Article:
In common use they both have come to describe types of Liberal governments, specifically the one is a type of the other. It is possible for a nation to be a Democracy, but NOT also a Republic. However, a nation that is a Republic is ALWAYS also a Democracy. A Republic is a TYPE of Democracy.

The UK is a Democracy, but not a Republic, because of the Queen. Ireland became a Republic only after it dropped from the Commonwealth and replaced the Queen with an elected President



Date: 1921 From Latin fascis for "bundle" or group. Last, but not least, is this term, which actually combines the economic system and the political system entirely. In this system the state and large corporations merge, the rights of the individual are subordinated to the glory of the State, and all dissent is suppressed. It often utilizes a racial or religious cause to motivate the people into giving up their rights in the first place. These states usually rise out of an economic collapse or hardship with high inflation and unemployment.

Blogging Resources
Technocrati Link Cosmos
This page is powered by Blogger. Isn't yours?
Weblog Commenting and Trackback by
Site Meter
Blogroll This Site
(Copy image and hyperlink)
Sean LaFreniere
Support This Site

Friday, December 31, 2004

Tsunami Relief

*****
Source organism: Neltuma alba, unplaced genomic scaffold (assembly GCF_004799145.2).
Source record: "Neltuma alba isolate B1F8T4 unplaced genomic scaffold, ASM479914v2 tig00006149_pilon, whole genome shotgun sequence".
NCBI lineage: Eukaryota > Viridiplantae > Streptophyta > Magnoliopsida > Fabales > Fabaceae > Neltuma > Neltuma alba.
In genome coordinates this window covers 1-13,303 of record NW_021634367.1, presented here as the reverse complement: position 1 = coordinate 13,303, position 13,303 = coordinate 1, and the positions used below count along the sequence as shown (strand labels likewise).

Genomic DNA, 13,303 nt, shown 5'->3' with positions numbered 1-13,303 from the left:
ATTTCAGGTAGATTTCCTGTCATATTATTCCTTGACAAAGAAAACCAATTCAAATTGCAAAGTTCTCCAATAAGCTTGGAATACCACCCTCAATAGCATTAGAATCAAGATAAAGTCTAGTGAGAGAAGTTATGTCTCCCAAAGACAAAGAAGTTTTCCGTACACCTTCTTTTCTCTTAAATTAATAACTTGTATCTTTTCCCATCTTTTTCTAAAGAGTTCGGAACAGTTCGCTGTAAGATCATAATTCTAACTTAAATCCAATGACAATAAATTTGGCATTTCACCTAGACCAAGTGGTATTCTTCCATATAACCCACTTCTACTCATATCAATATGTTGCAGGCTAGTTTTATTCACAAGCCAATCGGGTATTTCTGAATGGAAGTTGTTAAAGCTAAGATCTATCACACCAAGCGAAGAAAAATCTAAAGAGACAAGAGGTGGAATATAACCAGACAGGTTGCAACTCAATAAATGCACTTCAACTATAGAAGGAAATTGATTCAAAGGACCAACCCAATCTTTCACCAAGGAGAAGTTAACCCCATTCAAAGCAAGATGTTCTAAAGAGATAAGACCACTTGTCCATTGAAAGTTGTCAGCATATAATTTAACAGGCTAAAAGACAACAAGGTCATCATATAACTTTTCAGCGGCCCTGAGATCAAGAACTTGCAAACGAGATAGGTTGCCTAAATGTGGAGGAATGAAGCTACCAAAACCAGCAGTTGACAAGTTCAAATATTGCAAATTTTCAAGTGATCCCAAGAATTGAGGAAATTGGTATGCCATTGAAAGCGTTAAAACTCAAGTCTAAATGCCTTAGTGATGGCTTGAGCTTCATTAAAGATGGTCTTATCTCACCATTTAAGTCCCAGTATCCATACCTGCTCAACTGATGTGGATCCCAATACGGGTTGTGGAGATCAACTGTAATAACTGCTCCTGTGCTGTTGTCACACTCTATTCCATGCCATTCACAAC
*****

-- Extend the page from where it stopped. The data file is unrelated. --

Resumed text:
CNN reports that tsunami relief funds are pooring in to the Red Cross.

Thousands of Americans were clicking Internet sites Friday, donating millions to help victims of Sunday's earthquake and tsunamis.

The giant Internet retailer placed a link to the American Red Cross prominently on its opening page. By midday Friday, more than 100,000 people had donated more than $8 million.

The NonProfit Times, a publication for nonprofit managers, reported that online fund raising for nonprofits brought in about $2 billion in 2003, a 60 percent increase over the previous year. Overall, Americans gave $241 billion to charity in 2003.

For those of you who are paypal dependent (like me) you can make a donation through Kevin McDonald at Writerscafe. Thanks Kevin.

Sean: Friday, December 31, 2004 [+] |
Wednesday, December 29, 2004
Tsumani Report

If you've been under a rock this week... an earthquake off the northern island of Indonesia caused a tidal wave, tsunami, that wrecked havoc from Asia to Africa.

"The events began just before 7 a.m. (midnight GMT Saturday) when a massive earthquake -- at 9.0, the strongest in the world since 1964 -- struck just 160 kilometers (100 miles) off Aceh's coast." -CNN